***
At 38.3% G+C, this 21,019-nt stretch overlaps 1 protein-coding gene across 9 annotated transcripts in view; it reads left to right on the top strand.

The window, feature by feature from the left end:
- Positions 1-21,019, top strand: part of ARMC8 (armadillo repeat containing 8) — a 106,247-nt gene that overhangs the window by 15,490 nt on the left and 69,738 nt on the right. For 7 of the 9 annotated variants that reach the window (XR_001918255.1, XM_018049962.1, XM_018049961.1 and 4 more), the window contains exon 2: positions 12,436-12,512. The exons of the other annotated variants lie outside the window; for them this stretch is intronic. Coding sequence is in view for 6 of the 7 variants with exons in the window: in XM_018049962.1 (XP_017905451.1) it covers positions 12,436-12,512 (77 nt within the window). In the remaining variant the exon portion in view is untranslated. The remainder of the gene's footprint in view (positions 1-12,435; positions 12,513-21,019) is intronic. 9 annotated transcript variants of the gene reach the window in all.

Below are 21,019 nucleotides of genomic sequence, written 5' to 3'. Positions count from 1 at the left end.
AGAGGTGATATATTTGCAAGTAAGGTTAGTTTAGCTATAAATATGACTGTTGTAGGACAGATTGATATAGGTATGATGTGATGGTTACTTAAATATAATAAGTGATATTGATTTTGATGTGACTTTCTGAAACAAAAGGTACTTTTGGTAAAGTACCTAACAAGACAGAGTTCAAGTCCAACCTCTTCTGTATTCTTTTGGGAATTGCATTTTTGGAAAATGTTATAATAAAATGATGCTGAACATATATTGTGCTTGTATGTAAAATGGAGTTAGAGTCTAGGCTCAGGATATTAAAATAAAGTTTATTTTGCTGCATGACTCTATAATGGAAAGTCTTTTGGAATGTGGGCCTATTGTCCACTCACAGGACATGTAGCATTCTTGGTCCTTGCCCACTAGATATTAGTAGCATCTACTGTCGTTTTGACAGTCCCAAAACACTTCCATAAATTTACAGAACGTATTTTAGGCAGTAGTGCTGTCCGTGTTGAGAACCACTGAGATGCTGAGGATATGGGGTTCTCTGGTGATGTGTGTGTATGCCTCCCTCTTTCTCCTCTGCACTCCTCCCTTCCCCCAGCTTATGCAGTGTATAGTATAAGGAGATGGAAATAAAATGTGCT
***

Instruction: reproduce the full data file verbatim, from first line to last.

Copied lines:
At 38.3% G+C, this 21,019-nt stretch overlaps 1 protein-coding gene across 9 annotated transcripts in view; it reads left to right on the top strand.

The window, feature by feature from the left end:
- Positions 1-21,019, top strand: part of ARMC8 (armadillo repeat containing 8) — a 106,247-nt gene that overhangs the window by 15,490 nt on the left and 69,738 nt on the right. For 7 of the 9 annotated variants that reach the window (XR_001918255.1, XM_018049962.1, XM_018049961.1 and 4 more), the window contains exon 2: positions 12,436-12,512. The exons of the other annotated variants lie outside the window; for them this stretch is intronic. Coding sequence is in view for 6 of the 7 variants with exons in the window: in XM_018049962.1 (XP_017905451.1) it covers positions 12,436-12,512 (77 nt within the window). In the remaining variant the exon portion in view is untranslated. The remainder of the gene's footprint in view (positions 1-12,435; positions 12,513-21,019) is intronic. 9 annotated transcript variants of the gene reach the window in all.

Below are 21,019 nucleotides of genomic sequence, written 5' to 3'. Positions count from 1 at the left end.
AGAGGTGATATATTTGCAAGTAAGGTTAGTTTAGCTATAAATATGACTGTTGTAGGACAGATTGATATAGGTATGATGTGATGGTTACTTAAATATAATAAGTGATATTGATTTTGATGTGACTTTCTGAAACAAAAGGTACTTTTGGTAAAGTACCTAACAAGACAGAGTTCAAGTCCAACCTCTTCTGTATTCTTTTGGGAATTGCATTTTTGGAAAATGTTATAATAAAATGATGCTGAACATATATTGTGCTTGTATGTAAAATGGAGTTAGAGTCTAGGCTCAGGATATTAAAATAAAGTTTATTTTGCTGCATGACTCTATAATGGAAAGTCTTTTGGAATGTGGGCCTATTGTCCACTCACAGGACATGTAGCATTCTTGGTCCTTGCCCACTAGATATTAGTAGCATCTACTGTCGTTTTGACAGTCCCAAAACACTTCCATAAATTTACAGAACGTATTTTAGGCAGTAGTGCTGTCCGTGTTGAGAACCACTGAGATGCTGAGGATATGGGGTTCTCTGGTGATGTGTGTGTATGCCTCCCTCTTTCTCCTCTGCACTCCTCCCTTCCCCCAGCTTATGCAGTGTATAGTATAAGGAGATGGAAATAAAATGTGCT